Are you applying to Central? Because they usually give you a
list of Shakespeare monologues to choose from, and you can of course
use the one you pick when you audition for other schools. Sometimes you
are asked for 2 Shakespeares - or asked to do a different one for a
recall. In which case it can be good to have one funny, one dramatic.
Some rules of thumb - some of which also apply to your modern piece:
- don't pick an older character - you will be more believable as someone closer to your own age.
- avoid the obvious - they'll be sick of "To be or not to be", "What light from yonder window breaks" or anything said by Macbeth or Juliet
- anything really well known invites comparison against the greatest actors ever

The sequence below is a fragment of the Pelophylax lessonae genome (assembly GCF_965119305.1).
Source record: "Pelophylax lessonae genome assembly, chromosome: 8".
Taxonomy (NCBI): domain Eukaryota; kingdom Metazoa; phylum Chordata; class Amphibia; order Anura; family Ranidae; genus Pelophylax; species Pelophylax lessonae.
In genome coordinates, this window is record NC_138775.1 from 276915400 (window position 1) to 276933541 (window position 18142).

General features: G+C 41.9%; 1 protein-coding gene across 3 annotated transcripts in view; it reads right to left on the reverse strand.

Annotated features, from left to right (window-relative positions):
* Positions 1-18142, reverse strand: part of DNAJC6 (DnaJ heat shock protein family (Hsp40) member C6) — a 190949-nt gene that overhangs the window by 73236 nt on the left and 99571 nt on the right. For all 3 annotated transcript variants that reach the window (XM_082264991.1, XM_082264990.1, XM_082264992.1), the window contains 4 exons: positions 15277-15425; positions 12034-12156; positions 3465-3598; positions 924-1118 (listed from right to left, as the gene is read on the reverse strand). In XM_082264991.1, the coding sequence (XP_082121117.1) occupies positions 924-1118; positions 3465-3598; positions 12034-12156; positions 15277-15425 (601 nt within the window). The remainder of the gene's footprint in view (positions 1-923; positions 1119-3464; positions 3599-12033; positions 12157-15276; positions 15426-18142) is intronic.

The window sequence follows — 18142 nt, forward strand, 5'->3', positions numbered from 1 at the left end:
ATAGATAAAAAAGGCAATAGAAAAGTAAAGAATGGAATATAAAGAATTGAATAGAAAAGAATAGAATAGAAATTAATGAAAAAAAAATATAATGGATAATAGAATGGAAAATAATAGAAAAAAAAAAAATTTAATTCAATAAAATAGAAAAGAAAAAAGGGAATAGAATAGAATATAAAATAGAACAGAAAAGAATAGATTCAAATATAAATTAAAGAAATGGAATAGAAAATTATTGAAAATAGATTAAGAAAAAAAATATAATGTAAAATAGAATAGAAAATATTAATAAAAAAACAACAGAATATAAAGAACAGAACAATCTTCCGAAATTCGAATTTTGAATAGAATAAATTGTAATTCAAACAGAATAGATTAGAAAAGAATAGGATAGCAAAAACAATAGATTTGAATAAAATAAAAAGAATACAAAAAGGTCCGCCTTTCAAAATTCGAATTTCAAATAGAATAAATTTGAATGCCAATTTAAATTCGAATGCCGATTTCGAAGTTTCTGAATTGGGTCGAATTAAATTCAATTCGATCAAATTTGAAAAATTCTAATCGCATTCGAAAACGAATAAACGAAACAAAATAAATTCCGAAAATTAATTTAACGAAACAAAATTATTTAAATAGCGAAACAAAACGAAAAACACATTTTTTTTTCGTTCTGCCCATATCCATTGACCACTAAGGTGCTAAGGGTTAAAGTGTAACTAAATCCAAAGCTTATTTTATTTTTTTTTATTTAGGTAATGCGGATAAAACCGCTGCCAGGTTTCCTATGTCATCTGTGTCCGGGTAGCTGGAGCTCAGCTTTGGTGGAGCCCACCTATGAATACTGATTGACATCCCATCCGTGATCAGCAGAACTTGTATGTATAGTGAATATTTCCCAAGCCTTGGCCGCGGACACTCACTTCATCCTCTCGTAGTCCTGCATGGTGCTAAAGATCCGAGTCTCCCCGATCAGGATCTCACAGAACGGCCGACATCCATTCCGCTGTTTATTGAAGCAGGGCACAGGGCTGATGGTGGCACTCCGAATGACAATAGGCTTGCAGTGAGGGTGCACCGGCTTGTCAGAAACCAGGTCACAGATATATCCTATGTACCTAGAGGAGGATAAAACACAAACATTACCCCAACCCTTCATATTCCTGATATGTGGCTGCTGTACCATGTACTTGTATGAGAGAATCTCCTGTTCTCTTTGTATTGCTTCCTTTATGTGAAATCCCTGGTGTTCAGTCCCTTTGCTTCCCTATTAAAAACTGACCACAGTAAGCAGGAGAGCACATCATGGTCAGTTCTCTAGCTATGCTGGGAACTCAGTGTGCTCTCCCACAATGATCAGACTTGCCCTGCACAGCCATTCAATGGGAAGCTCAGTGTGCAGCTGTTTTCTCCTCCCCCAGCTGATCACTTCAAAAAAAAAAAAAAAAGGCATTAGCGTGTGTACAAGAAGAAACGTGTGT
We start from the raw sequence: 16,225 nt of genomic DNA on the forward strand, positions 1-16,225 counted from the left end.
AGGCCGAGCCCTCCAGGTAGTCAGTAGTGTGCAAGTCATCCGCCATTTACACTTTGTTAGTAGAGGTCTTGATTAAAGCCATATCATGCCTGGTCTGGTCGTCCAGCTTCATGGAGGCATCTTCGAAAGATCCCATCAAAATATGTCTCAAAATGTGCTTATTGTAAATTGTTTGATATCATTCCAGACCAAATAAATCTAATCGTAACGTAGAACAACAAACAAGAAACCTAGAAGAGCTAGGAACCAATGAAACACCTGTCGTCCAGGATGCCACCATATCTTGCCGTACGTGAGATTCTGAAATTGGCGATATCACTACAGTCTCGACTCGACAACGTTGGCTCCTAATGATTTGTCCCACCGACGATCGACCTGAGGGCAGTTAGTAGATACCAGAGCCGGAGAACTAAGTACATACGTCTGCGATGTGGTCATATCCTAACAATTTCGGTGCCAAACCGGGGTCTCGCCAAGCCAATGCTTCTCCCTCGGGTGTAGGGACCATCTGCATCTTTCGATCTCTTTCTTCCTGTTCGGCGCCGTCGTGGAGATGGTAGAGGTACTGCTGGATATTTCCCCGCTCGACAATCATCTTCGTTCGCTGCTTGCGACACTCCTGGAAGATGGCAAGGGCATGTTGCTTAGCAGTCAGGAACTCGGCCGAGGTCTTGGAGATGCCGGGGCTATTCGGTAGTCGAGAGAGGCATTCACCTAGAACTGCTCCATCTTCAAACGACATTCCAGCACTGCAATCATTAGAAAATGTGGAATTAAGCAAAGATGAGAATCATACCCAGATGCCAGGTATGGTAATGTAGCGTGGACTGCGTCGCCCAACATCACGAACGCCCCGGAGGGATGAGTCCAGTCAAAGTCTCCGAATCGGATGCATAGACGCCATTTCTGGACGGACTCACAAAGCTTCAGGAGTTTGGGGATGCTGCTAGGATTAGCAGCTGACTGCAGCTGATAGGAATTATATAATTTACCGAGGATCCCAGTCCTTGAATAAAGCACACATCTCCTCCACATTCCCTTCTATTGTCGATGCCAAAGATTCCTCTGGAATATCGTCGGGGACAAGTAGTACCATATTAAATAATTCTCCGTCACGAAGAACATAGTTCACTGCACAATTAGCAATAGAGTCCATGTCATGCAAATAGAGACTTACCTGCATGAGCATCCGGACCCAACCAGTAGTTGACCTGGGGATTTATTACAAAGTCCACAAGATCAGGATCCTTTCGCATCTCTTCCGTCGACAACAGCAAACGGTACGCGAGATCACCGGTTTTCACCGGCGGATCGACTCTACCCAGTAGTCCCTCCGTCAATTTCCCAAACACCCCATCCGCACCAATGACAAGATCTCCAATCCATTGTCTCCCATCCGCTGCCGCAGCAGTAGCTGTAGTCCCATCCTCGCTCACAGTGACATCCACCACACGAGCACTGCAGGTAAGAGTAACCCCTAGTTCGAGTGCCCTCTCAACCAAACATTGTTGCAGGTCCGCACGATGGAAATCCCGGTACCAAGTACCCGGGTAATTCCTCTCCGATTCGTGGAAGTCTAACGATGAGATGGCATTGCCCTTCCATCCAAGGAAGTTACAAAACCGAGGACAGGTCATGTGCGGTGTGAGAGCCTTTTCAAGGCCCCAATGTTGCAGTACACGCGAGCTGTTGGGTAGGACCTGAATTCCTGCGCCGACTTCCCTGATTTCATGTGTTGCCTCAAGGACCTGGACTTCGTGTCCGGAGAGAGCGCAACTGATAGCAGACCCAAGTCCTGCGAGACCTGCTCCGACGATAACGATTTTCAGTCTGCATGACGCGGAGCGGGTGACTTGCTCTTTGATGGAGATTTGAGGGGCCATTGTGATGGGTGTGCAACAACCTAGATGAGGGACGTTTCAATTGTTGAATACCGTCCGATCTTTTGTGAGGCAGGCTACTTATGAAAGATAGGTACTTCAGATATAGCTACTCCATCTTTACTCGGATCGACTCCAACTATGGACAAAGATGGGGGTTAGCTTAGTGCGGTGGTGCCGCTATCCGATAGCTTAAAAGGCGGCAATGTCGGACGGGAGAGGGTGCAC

- and the panel may know the words better than you do, which will make you look stupid
- don't do angry - everyone angry looks the same, try and find something where the emotion is more complicated
- if you can do funny, go for it - not everyone can and you'll be memorable...
- ...but get someone (not your Mum) to confirm it is funny because flat on your face is a bad place
- if you are only doing one Shakespeare, they probably want to hear you do verse - a lot of comic speeches are in prose
Of course, if you are a genius you can break any of these "rules". If you're not sure, you are not a genius.
Same if you are sure.
Try looking at the Histories - there's a wealth of interesting characters and they are chosen less often. e.g. Young Clifford has a great speech in 5.3 of Henry VI, Part 2. Or Joan in 3.3 of th same play.
Or from better known plays, look at the friends or comic foils to the lead roles. e.g. Horatio in Hamlet, Banquo in Macbeth, Emilia in Othello,